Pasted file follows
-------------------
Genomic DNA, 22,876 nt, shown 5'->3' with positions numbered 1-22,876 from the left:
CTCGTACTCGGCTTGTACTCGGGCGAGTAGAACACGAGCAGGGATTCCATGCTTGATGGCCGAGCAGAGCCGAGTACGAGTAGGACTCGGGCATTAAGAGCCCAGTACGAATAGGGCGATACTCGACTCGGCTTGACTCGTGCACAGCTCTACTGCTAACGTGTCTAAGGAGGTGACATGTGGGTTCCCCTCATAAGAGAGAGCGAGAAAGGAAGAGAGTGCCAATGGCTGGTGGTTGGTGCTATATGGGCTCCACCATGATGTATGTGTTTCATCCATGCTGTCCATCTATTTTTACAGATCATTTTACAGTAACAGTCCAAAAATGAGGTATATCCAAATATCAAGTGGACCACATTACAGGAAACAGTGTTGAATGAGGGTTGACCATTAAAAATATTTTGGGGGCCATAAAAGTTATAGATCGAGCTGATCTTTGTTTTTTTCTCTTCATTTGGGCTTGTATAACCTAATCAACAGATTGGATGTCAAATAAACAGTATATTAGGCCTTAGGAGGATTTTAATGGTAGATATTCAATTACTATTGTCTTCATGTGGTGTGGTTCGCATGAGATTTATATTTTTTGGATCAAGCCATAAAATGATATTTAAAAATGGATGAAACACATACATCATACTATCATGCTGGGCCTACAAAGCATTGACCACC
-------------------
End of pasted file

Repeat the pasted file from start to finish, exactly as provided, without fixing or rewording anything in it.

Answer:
Genomic DNA, 22,876 nt, shown 5'->3' with positions numbered 1-22,876 from the left:
CTCGTACTCGGCTTGTACTCGGGCGAGTAGAACACGAGCAGGGATTCCATGCTTGATGGCCGAGCAGAGCCGAGTACGAGTAGGACTCGGGCATTAAGAGCCCAGTACGAATAGGGCGATACTCGACTCGGCTTGACTCGTGCACAGCTCTACTGCTAACGTGTCTAAGGAGGTGACATGTGGGTTCCCCTCATAAGAGAGAGCGAGAAAGGAAGAGAGTGCCAATGGCTGGTGGTTGGTGCTATATGGGCTCCACCATGATGTATGTGTTTCATCCATGCTGTCCATCTATTTTTACAGATCATTTTACAGTAACAGTCCAAAAATGAGGTATATCCAAATATCAAGTGGACCACATTACAGGAAACAGTGTTGAATGAGGGTTGACCATTAAAAATATTTTGGGGGCCATAAAAGTTATAGATCGAGCTGATCTTTGTTTTTTTCTCTTCATTTGGGCTTGTATAACCTAATCAACAGATTGGATGTCAAATAAACAGTATATTAGGCCTTAGGAGGATTTTAATGGTAGATATTCAATTACTATTGTCTTCATGTGGTGTGGTTCGCATGAGATTTATATTTTTTGGATCAAGCCATAAAATGATATTTAAAAATGGATGAAACACATACATCATACTATCATGCTGGGCCTACAAAGCATTGACCACC